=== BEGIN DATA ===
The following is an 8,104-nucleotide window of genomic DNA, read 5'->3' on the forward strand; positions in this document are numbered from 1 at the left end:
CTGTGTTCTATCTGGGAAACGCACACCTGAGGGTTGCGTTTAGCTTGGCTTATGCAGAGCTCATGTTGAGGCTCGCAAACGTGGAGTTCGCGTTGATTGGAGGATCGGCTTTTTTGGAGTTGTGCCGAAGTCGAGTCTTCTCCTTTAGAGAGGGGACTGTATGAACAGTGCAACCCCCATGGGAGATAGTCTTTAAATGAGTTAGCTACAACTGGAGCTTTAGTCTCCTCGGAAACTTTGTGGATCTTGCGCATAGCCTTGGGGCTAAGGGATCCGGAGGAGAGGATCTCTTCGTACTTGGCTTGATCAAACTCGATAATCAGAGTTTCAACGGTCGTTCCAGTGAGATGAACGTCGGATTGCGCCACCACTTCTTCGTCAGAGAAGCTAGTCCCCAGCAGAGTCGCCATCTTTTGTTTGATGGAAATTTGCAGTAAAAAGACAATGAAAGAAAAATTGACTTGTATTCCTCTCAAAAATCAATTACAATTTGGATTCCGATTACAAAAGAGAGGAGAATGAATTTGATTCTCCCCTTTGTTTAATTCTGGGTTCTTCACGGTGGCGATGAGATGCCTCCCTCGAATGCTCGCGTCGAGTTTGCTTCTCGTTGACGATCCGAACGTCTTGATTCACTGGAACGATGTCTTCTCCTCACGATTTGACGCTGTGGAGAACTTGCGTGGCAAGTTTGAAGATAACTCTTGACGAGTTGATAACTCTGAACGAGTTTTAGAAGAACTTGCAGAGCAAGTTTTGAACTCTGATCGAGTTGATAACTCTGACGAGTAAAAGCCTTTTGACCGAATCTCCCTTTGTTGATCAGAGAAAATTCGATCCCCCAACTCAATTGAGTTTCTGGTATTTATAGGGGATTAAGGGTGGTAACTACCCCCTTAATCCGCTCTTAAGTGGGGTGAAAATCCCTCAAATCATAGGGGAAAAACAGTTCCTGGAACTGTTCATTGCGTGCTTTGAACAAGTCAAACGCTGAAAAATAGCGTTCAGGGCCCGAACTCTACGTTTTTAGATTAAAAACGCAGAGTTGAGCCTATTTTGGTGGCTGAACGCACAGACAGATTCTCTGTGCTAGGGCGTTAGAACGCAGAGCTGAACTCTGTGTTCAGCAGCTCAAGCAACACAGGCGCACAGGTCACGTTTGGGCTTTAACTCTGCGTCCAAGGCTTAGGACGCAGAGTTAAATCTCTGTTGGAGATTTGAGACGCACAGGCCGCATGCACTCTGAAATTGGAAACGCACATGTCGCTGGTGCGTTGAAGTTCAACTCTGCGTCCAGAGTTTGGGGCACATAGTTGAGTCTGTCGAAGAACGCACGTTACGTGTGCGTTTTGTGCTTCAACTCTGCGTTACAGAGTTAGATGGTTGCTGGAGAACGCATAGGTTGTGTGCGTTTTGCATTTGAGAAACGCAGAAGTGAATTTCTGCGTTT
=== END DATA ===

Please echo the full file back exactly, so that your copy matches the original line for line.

The following is an 8,104-nucleotide window of genomic DNA, read 5'->3' on the forward strand; positions in this document are numbered from 1 at the left end:
CTGTGTTCTATCTGGGAAACGCACACCTGAGGGTTGCGTTTAGCTTGGCTTATGCAGAGCTCATGTTGAGGCTCGCAAACGTGGAGTTCGCGTTGATTGGAGGATCGGCTTTTTTGGAGTTGTGCCGAAGTCGAGTCTTCTCCTTTAGAGAGGGGACTGTATGAACAGTGCAACCCCCATGGGAGATAGTCTTTAAATGAGTTAGCTACAACTGGAGCTTTAGTCTCCTCGGAAACTTTGTGGATCTTGCGCATAGCCTTGGGGCTAAGGGATCCGGAGGAGAGGATCTCTTCGTACTTGGCTTGATCAAACTCGATAATCAGAGTTTCAACGGTCGTTCCAGTGAGATGAACGTCGGATTGCGCCACCACTTCTTCGTCAGAGAAGCTAGTCCCCAGCAGAGTCGCCATCTTTTGTTTGATGGAAATTTGCAGTAAAAAGACAATGAAAGAAAAATTGACTTGTATTCCTCTCAAAAATCAATTACAATTTGGATTCCGATTACAAAAGAGAGGAGAATGAATTTGATTCTCCCCTTTGTTTAATTCTGGGTTCTTCACGGTGGCGATGAGATGCCTCCCTCGAATGCTCGCGTCGAGTTTGCTTCTCGTTGACGATCCGAACGTCTTGATTCACTGGAACGATGTCTTCTCCTCACGATTTGACGCTGTGGAGAACTTGCGTGGCAAGTTTGAAGATAACTCTTGACGAGTTGATAACTCTGAACGAGTTTTAGAAGAACTTGCAGAGCAAGTTTTGAACTCTGATCGAGTTGATAACTCTGACGAGTAAAAGCCTTTTGACCGAATCTCCCTTTGTTGATCAGAGAAAATTCGATCCCCCAACTCAATTGAGTTTCTGGTATTTATAGGGGATTAAGGGTGGTAACTACCCCCTTAATCCGCTCTTAAGTGGGGTGAAAATCCCTCAAATCATAGGGGAAAAACAGTTCCTGGAACTGTTCATTGCGTGCTTTGAACAAGTCAAACGCTGAAAAATAGCGTTCAGGGCCCGAACTCTACGTTTTTAGATTAAAAACGCAGAGTTGAGCCTATTTTGGTGGCTGAACGCACAGACAGATTCTCTGTGCTAGGGCGTTAGAACGCAGAGCTGAACTCTGTGTTCAGCAGCTCAAGCAACACAGGCGCACAGGTCACGTTTGGGCTTTAACTCTGCGTCCAAGGCTTAGGACGCAGAGTTAAATCTCTGTTGGAGATTTGAGACGCACAGGCCGCATGCACTCTGAAATTGGAAACGCACATGTCGCTGGTGCGTTGAAGTTCAACTCTGCGTCCAGAGTTTGGGGCACATAGTTGAGTCTGTCGAAGAACGCACGTTACGTGTGCGTTTTGTGCTTCAACTCTGCGTTACAGAGTTAGATGGTTGCTGGAGAACGCATAGGTTGTGTGCGTTTTGCATTTGAGAAACGCAGAAGTGAATTTCTGCGTTT